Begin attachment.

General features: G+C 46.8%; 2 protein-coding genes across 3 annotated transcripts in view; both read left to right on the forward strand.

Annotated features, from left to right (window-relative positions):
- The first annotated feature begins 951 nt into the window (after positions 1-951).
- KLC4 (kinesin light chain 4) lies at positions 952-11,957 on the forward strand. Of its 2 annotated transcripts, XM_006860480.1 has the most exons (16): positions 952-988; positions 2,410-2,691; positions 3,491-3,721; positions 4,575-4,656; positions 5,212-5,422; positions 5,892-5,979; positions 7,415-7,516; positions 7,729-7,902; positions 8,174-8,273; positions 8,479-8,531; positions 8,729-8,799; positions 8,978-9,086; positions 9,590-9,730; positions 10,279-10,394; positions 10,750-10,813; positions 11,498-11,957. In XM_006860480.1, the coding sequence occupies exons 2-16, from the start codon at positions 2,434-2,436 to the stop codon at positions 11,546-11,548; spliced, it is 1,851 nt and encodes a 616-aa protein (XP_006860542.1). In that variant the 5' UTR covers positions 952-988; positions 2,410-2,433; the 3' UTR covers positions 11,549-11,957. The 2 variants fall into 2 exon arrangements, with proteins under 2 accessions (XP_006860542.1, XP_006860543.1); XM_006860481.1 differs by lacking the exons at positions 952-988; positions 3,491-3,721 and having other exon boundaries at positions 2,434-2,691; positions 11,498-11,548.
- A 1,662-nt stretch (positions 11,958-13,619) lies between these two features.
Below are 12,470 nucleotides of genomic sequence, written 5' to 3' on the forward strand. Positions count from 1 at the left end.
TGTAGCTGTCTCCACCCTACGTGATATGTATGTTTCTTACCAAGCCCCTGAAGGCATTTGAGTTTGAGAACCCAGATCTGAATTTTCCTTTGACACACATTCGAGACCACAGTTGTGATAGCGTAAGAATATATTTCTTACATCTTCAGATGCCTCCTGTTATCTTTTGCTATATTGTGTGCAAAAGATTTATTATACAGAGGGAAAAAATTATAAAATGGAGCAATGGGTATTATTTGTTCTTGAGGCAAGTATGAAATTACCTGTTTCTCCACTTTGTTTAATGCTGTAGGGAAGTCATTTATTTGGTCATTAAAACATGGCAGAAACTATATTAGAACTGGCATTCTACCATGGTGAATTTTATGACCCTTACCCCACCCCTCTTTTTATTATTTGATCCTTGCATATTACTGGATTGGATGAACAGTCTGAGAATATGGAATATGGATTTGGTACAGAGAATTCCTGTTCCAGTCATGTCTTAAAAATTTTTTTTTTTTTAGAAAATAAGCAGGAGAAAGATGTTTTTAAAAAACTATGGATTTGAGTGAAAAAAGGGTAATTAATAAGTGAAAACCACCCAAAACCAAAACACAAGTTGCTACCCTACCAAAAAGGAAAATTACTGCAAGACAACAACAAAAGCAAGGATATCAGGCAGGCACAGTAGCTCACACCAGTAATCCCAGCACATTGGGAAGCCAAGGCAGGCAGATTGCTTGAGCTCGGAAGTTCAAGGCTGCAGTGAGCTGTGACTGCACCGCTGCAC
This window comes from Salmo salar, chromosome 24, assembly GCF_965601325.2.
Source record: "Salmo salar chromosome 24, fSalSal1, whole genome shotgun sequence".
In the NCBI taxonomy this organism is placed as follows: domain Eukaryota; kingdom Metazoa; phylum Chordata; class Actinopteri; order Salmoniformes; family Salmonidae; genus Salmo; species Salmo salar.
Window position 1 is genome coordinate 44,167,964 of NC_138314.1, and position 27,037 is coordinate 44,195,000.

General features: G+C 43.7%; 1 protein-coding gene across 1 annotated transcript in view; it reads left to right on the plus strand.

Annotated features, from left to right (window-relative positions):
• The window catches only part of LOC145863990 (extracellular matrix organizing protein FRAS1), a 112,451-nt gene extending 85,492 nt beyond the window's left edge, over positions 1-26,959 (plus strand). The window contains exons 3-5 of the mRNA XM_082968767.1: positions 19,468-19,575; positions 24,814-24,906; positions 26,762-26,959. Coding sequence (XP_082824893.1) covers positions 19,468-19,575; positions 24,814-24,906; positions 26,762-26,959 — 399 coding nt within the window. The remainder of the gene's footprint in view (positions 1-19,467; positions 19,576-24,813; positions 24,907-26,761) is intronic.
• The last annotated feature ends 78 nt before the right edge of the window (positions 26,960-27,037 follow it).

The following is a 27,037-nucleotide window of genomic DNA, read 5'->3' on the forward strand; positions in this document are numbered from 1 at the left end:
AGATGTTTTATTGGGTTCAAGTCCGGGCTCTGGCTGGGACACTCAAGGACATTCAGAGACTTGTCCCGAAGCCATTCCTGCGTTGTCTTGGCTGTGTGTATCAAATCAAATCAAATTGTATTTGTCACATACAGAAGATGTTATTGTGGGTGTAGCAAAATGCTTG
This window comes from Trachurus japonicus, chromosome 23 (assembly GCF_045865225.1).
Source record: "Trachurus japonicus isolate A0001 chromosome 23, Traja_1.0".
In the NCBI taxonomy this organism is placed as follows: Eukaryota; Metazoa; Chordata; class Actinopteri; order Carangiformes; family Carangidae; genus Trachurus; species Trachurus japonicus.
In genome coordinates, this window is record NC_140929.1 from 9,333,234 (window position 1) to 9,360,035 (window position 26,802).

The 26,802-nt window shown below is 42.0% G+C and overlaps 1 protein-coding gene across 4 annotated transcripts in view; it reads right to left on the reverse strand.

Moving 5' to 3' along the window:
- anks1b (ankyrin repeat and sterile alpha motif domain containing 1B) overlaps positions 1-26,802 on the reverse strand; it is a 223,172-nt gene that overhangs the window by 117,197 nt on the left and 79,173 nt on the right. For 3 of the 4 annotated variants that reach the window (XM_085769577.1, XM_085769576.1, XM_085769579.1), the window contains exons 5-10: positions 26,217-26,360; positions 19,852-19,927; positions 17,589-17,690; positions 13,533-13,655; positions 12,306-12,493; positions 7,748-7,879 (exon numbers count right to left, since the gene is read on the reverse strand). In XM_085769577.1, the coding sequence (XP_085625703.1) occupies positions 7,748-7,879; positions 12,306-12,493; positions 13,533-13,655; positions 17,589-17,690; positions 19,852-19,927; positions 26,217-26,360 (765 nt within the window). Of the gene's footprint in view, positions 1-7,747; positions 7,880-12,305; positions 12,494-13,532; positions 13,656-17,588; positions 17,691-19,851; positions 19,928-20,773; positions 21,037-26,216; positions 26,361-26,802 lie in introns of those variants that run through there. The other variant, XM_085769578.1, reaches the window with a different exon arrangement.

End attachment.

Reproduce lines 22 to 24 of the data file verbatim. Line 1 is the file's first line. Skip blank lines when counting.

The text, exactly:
The 26,802-nt window shown below is 42.0% G+C and overlaps 1 protein-coding gene across 4 annotated transcripts in view; it reads right to left on the reverse strand.

Moving 5' to 3' along the window:
- anks1b (ankyrin repeat and sterile alpha motif domain containing 1B) overlaps positions 1-26,802 on the reverse strand; it is a 223,172-nt gene that overhangs the window by 117,197 nt on the left and 79,173 nt on the right. For 3 of the 4 annotated variants that reach the window (XM_085769577.1, XM_085769576.1, XM_085769579.1), the window contains exons 5-10: positions 26,217-26,360; positions 19,852-19,927; positions 17,589-17,690; positions 13,533-13,655; positions 12,306-12,493; positions 7,748-7,879 (exon numbers count right to left, since the gene is read on the reverse strand). In XM_085769577.1, the coding sequence (XP_085625703.1) occupies positions 7,748-7,879; positions 12,306-12,493; positions 13,533-13,655; positions 17,589-17,690; positions 19,852-19,927; positions 26,217-26,360 (765 nt within the window). Of the gene's footprint in view, positions 1-7,747; positions 7,880-12,305; positions 12,494-13,532; positions 13,656-17,588; positions 17,691-19,851; positions 19,928-20,773; positions 21,037-26,216; positions 26,361-26,802 lie in introns of those variants that run through there. The other variant, XM_085769578.1, reaches the window with a different exon arrangement.